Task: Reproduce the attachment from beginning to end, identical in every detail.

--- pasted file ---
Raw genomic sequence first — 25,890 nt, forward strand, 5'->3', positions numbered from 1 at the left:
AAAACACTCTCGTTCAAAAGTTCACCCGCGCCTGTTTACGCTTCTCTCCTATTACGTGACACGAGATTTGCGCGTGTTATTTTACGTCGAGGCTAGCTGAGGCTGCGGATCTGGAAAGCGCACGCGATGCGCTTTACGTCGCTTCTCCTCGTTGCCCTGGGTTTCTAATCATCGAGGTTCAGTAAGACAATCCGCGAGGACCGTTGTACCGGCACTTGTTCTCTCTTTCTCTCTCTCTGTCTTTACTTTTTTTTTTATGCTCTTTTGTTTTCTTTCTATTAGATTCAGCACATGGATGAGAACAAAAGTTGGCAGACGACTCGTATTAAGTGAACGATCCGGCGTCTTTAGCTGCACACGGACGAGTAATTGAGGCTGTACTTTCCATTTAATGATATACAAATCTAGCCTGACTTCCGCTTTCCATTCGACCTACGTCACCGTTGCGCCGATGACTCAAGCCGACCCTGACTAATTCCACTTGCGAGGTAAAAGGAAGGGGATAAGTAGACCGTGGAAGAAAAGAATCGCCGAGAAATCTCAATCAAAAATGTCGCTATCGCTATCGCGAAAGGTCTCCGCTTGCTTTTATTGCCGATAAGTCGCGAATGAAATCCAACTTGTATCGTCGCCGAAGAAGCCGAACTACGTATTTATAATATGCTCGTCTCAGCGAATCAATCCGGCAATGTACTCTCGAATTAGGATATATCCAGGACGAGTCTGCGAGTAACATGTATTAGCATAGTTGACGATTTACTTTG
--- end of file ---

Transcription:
Raw genomic sequence first — 25,890 nt, forward strand, 5'->3', positions numbered from 1 at the left:
AAAACACTCTCGTTCAAAAGTTCACCCGCGCCTGTTTACGCTTCTCTCCTATTACGTGACACGAGATTTGCGCGTGTTATTTTACGTCGAGGCTAGCTGAGGCTGCGGATCTGGAAAGCGCACGCGATGCGCTTTACGTCGCTTCTCCTCGTTGCCCTGGGTTTCTAATCATCGAGGTTCAGTAAGACAATCCGCGAGGACCGTTGTACCGGCACTTGTTCTCTCTTTCTCTCTCTCTGTCTTTACTTTTTTTTTTATGCTCTTTTGTTTTCTTTCTATTAGATTCAGCACATGGATGAGAACAAAAGTTGGCAGACGACTCGTATTAAGTGAACGATCCGGCGTCTTTAGCTGCACACGGACGAGTAATTGAGGCTGTACTTTCCATTTAATGATATACAAATCTAGCCTGACTTCCGCTTTCCATTCGACCTACGTCACCGTTGCGCCGATGACTCAAGCCGACCCTGACTAATTCCACTTGCGAGGTAAAAGGAAGGGGATAAGTAGACCGTGGAAGAAAAGAATCGCCGAGAAATCTCAATCAAAAATGTCGCTATCGCTATCGCGAAAGGTCTCCGCTTGCTTTTATTGCCGATAAGTCGCGAATGAAATCCAACTTGTATCGTCGCCGAAGAAGCCGAACTACGTATTTATAATATGCTCGTCTCAGCGAATCAATCCGGCAATGTACTCTCGAATTAGGATATATCCAGGACGAGTCTGCGAGTAACATGTATTAGCATAGTTGACGATTTACTTTG